I am looking for a book that depicts life as a factory worker in Industrial Revolution Britain?
May 22, 2009 5:02 PM   Subscribe

I am looking for a book recommendation that depicts life as a factory worker in Industrial Revolution Britain?

Can anybody recommend a book (factual narrative or fictional) that depicts life as a factory worker in Industrial Revolution Britain?
posted by jacobean to Writing & Language (15 answers total) 2 users marked this as a favorite
Karl Marx, Capital.
Friedrich Engels, The Condition of the Working-Class in England in 1844.
posted by Casuistry at 5:06 PM on May 22, 2009

Kind of -- North and South by Elizabeth Gaskell has great sympathy with factory workers, but center stage belongs to the factory owner and a pro-labor activist.
posted by Methylviolet at 5:14 PM on May 22, 2009

Yep, pretty-much what Casuistry said.
posted by Civil_Disobedient at 5:20 PM on May 22, 2009

Hard Times
posted by Cool Papa Bell at 5:23 PM on May 22, 2009

Are you you looking for nineteenth-century accounts/novels? More recent work?

Classic Victorian fictional account (well, classic if you're a Victorianist): Frances Trollope's Michael Armstrong, The Factory Boy

Other social problem fiction involving factories: Charlotte Elizabeth (Tonna), The Wrongs of Women and Helen Fleetwood

Rather better-known novels involving industrial workers: Charles Dickens, Hard Times (see also the blacking factory episode in David Copperfield); Elizabeth Gaskell, Mary Barton and North and South

Autobiographical accounts: see James R. Simmons, ed., Factory Lives
posted by thomas j wise at 5:27 PM on May 22, 2009

Another good one (good in the sense of useful; not awesome as sa novel) is Sybil by Disraeli. Published the same year as Engels (so late Industrial Revolution) it explicitly deals with the life of the working class and is famous for coining the phrase "Two Nations" that plays a big role in political conservative thought for the next 150 years.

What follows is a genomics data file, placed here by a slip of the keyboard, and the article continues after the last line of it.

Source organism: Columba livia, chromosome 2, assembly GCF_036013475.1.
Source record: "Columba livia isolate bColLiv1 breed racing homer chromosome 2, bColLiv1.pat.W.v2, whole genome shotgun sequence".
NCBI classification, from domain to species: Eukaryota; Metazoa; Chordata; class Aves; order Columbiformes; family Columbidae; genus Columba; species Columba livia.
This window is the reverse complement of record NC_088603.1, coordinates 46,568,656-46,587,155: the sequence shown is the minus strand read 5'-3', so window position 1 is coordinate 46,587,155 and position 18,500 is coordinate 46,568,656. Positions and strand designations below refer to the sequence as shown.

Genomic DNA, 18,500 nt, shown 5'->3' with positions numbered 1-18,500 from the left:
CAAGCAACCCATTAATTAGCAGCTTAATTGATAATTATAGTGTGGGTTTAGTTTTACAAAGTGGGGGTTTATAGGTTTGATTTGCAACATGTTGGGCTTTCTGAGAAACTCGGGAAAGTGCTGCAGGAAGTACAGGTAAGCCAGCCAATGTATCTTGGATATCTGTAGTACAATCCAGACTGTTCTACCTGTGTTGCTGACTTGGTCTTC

Somewhat out of the timezone (turn of the 20th Century) is the fantastic The Ragged Trousered Philanthropists which, while it doesn't deal with factory workers, is all about being a late Victorian painter and decorator. And a tad more.

For a moden take on the industrial revolution novel, you could try Nice Works by David Lodge, which is both commentary and meta-commentary on those sorts of books (and is very funny in the proceeding)
posted by Hartster at 6:26 PM on May 22, 2009

thirding North and South, i got an audiocopy from librivox
posted by Neonshock at 1:12 AM on May 23, 2009

The bibliography in Thompson's The Making of the English Working Class has lots of contemporary sources, and of course Thompson's book itself is a classic account, particularly Part Two The Curse of Adam. Also good on artisan lives and the social shock of the introduction of family discipline in the weaving districts.
posted by Abiezer at 1:19 AM on May 23, 2009

That should have been "factory discipline." Paging Dr Freud to the green sub-site, etc.
posted by Abiezer at 1:20 AM on May 23, 2009